"No doubt anyone with an interest in Marcel Proust will be grateful for Penguin's new dual language edition of The Collected Poems, incisively edited by Harold Augenbraum and drawing on the work of 20 translators. But devotees of David Foster Wallace, Jorge Luis Borges, Julio Cortazar, Jean Rhys -- even Kenneth Burke -- will also be enthralled: if an infinite book has no beginning or end, then surely this is one. Augenbraum's introduction and hugely entertaining notes help make the volume at least three books, really. Palimpsest or holographic to the poems, Augenbraum's given us a biography of Proust as well as an engrossing cultural history, a cubist portrait of the writer's milieu and his most intimate friendships. [ ...] All along the book has been a network of boulevards and gardens, cross streets and alleys, and we are flaneurs, flaneuses, wandering once more through Proust's youth, roaming through the middle of the text again, and we find there much worth discovering, much worth remembering."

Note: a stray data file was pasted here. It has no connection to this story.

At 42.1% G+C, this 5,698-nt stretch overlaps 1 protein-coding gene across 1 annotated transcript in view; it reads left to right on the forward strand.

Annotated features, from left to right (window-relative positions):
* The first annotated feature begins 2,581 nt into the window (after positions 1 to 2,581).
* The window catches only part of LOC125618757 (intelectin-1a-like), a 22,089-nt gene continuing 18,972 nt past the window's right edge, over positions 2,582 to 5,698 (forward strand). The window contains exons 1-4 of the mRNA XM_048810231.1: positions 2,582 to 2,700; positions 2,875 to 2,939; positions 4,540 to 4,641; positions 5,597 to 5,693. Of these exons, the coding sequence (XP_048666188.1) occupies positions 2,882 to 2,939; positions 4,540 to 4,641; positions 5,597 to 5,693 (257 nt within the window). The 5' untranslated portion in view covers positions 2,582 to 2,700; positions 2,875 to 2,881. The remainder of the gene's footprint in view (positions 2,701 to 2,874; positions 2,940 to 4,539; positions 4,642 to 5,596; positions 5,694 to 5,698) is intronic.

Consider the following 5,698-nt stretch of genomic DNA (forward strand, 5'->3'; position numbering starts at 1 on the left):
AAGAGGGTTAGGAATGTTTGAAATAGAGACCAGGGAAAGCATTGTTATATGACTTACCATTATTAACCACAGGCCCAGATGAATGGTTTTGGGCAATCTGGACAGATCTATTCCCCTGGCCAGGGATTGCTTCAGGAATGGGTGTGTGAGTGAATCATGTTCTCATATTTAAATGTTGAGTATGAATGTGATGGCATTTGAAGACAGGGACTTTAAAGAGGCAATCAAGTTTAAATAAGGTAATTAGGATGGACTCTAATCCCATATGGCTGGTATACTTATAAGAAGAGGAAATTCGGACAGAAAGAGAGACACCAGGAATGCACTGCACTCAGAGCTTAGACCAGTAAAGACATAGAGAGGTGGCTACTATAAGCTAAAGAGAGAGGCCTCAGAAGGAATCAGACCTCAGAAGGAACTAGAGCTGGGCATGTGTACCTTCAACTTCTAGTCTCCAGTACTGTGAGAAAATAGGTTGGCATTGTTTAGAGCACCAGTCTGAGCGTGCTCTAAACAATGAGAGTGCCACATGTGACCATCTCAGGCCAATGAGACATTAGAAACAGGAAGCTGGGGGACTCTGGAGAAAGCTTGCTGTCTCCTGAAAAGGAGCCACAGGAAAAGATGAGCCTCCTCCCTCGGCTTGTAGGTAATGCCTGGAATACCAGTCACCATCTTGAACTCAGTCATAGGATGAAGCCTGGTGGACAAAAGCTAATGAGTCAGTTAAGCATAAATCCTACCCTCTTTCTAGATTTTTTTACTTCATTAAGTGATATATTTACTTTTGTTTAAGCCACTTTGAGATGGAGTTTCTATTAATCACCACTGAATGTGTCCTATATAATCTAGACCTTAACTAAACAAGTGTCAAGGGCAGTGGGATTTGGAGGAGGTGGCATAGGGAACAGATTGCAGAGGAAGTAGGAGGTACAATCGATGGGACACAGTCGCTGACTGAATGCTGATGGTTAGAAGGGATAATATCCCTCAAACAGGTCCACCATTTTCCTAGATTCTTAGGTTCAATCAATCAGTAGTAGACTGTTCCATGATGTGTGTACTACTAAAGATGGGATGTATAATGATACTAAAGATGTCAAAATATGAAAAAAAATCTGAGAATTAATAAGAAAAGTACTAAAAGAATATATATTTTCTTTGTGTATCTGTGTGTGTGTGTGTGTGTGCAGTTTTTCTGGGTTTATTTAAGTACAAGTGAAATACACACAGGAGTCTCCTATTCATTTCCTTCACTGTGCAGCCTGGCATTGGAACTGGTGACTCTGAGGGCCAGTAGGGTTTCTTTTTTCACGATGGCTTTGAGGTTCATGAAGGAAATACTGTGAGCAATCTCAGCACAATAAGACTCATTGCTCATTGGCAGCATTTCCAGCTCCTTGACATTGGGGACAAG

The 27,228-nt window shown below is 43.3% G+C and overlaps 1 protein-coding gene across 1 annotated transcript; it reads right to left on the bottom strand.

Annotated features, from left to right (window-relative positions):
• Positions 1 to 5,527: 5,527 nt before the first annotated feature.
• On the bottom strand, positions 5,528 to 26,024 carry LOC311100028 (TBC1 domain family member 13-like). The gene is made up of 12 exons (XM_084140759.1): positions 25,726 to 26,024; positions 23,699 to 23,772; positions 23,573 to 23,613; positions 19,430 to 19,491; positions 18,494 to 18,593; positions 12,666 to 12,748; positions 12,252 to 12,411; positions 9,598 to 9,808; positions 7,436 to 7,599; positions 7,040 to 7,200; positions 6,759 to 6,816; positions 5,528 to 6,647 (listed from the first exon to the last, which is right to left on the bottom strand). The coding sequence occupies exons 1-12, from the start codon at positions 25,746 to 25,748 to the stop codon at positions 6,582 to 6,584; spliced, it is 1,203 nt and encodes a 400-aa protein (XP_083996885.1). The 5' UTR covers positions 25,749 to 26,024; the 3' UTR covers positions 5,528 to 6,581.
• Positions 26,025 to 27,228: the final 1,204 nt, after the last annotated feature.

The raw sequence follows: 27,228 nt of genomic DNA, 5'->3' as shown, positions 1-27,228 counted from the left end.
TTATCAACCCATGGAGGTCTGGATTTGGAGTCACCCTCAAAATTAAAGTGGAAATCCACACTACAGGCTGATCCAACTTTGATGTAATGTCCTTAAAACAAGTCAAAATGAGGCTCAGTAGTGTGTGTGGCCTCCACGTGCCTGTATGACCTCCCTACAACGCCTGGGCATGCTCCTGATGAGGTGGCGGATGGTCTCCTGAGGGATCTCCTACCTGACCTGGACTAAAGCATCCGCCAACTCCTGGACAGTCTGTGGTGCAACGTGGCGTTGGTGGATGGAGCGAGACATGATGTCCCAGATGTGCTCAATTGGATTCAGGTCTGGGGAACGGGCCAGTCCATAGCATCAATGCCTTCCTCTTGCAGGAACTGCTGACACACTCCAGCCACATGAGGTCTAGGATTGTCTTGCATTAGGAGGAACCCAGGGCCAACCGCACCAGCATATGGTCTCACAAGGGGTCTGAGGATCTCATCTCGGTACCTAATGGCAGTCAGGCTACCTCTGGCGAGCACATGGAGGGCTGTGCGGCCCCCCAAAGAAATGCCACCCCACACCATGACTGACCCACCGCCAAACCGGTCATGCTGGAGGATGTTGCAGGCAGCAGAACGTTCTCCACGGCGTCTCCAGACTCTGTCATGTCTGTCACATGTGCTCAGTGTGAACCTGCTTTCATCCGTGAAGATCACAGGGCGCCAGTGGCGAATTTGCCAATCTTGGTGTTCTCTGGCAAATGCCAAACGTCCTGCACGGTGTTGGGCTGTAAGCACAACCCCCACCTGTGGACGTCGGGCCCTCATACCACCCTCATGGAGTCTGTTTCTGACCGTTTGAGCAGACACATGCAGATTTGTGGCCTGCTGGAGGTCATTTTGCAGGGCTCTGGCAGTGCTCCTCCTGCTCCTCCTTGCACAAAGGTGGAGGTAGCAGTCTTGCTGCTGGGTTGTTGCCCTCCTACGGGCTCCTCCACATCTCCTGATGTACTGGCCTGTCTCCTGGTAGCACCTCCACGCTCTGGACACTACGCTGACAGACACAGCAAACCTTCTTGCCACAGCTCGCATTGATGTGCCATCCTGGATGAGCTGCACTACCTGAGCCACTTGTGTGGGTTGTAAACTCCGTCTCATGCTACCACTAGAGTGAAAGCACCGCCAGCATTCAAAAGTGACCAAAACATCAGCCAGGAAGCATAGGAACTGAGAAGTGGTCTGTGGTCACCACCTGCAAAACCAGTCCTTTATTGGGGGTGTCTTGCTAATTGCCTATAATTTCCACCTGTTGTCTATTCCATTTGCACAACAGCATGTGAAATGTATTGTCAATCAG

—John Hennessey, Huffington Post